South Africa v England, 2nd Test, Durban, 3rd day

Morkel's missed opportunity highlights bowling concerns

Cook's tenth Test century wasn't a pretty affair, but it was one of the most valuable of his 25-year-and-three-day life

Andrew McGlashan in Durban

December 28, 2009

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As a captain one of the most important skills is knowing which moments can change a Test match. When to make certain bowling changes, when to move the field, when to gamble and when to just stay in the game.

Graeme Smith has had some very impressive moments during the first two matches of this series. Bowling Paul Harris to Jonathan Trott at Centurion was a clever way of using the friendship between the pair to South Africa's advantage. He hasn't been afraid of using Harris against Kevin Pietersen, either, and that decision worked perfectly on the second day at Durban when Pietersen was trapped lbw sweeping at a bowler, one suspects, he can't quite bring himself to rate.

But he has also made some curious calls. Giving Makhaya Ntini the final over at Centurion, for all the emotion his 100th Test entailed, seemed an odd move after Friedel de Wet had all but won the match singlehanded. The reason given was that de Wet was tired, but adrenalin can do wondrous things, and he already had four wickets to his name.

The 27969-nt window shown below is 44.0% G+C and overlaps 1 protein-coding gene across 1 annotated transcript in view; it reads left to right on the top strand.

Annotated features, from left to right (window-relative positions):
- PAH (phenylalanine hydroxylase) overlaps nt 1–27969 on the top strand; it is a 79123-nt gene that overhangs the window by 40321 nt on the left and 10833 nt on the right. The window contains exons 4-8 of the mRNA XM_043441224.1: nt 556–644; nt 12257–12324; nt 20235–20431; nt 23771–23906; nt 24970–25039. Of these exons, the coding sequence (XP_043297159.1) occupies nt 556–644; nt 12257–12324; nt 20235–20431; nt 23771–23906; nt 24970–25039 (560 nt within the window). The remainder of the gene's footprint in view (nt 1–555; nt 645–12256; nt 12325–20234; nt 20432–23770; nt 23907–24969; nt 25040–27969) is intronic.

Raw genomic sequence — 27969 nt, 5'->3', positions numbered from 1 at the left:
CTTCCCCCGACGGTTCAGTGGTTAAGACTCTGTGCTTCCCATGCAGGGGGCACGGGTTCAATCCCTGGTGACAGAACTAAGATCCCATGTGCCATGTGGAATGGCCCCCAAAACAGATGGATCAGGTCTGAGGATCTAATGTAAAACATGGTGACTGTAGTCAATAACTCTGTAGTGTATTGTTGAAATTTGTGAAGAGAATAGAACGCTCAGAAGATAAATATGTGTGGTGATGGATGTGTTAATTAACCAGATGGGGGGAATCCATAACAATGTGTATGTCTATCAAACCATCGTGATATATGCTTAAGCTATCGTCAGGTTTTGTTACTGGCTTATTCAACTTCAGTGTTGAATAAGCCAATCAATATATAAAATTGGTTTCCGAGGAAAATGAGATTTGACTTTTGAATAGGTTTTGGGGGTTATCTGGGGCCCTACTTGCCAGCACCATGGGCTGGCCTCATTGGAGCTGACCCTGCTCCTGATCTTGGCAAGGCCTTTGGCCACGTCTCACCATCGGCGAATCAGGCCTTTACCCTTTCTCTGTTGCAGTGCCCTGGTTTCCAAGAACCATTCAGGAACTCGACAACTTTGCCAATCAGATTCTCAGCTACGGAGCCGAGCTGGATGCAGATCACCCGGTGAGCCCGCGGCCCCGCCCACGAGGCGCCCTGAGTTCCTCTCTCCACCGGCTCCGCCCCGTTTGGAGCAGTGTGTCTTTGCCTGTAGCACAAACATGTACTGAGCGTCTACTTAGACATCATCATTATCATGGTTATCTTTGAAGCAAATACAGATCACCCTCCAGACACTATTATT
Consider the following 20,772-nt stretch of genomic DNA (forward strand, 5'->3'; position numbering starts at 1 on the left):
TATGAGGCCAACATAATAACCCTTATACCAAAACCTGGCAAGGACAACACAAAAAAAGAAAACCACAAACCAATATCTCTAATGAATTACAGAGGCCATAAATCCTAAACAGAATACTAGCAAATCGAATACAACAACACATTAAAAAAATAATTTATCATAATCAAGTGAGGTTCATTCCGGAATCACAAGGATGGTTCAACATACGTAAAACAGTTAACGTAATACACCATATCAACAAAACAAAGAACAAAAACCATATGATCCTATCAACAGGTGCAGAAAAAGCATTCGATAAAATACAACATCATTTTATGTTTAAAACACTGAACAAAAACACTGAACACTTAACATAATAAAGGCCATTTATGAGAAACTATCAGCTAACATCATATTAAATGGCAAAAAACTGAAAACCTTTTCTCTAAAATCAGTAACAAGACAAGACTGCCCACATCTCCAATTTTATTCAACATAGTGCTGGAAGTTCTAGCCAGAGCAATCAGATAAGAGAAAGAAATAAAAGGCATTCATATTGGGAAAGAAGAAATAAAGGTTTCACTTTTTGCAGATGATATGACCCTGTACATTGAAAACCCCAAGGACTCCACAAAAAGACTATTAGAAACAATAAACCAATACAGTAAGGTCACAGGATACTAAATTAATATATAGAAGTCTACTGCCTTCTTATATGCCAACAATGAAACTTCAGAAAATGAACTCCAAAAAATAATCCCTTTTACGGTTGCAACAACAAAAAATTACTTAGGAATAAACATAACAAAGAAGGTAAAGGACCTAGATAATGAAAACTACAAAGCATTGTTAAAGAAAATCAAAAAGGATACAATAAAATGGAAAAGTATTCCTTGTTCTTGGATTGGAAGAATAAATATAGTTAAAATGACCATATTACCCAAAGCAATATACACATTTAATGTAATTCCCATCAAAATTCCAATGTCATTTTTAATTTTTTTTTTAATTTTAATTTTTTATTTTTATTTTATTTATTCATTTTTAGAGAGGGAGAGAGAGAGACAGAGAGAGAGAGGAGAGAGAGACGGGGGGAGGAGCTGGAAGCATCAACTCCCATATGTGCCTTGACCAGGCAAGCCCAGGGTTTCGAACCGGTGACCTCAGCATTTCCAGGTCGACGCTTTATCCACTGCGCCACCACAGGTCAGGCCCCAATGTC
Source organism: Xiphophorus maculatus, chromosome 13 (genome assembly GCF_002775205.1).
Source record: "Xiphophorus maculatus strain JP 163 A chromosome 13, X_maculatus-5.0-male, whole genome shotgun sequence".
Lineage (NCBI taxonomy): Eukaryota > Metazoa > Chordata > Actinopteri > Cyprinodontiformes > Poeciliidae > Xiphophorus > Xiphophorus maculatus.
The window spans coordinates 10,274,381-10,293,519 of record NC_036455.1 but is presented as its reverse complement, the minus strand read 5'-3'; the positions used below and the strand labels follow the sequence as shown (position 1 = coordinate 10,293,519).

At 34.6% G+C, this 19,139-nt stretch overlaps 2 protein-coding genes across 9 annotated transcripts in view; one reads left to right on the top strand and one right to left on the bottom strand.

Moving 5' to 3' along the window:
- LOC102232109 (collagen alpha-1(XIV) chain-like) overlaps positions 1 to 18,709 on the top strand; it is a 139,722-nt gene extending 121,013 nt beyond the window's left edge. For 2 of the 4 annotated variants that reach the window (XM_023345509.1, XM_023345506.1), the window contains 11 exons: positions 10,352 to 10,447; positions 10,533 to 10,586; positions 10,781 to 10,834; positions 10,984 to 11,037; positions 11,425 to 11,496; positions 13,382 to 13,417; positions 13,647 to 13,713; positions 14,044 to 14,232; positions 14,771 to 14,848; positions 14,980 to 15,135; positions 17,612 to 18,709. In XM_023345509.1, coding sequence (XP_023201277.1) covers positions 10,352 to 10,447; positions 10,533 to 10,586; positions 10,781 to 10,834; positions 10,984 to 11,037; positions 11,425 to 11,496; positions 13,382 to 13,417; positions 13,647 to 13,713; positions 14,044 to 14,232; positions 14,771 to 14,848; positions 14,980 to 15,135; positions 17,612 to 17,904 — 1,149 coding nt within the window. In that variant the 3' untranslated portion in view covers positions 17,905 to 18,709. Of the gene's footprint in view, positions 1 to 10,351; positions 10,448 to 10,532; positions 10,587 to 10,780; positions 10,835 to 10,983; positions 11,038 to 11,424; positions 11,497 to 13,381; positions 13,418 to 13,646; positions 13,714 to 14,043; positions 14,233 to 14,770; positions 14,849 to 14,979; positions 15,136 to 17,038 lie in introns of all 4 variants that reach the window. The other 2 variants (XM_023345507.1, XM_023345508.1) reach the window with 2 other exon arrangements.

The latest move to cause a surprise was his decision to remove Morne Morkel from the attack after he had roughed up Ian Bell in his previous over. A hostile short ball whistled past Bell's head, then he was almost caught behind off a fuller follow-up delivery, but instead of being given a chance to crank up the pressure, Morkel was replaced by Makhaya Ntini who has been South Africa's least threatening option so far. Admittedly, Morkel had run in hard for five overs after tea, claiming the wicket of Alastair Cook, but there's a time when it's worth asking a bowler for one last big effort.

Bell was under intense pressure as he faced up to Morkel, and at that stage he had reached 5 from 15 deliveries. Following his double failure at Centurion, where he made 5 and 2 and was bowled leaving a straight ball from Harris, the knives were being sharpened for another axing if he hadn't scored here. South Africa sensed a chance to get back into the Test following the departure of Cook for 118, but Ntini's first ball was a half-tracker outside off stump which Bell pulled handsomely through midwicket. He was up and running.


Morne Morkel was the pick of South Africa's bowlers all day and celebrates finally removing Alastair Cook, South Africa v England, 2nd Test, Durban, December 28, 2009
Morne Morkel was the pick of South Africa's attack, but he lacked support © PA Photos
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Two balls later another boundary followed to third man and with confidence returning, Bell started to use his feet to Harris, lofting him straight down the ground for six. South Africa had missed their moment.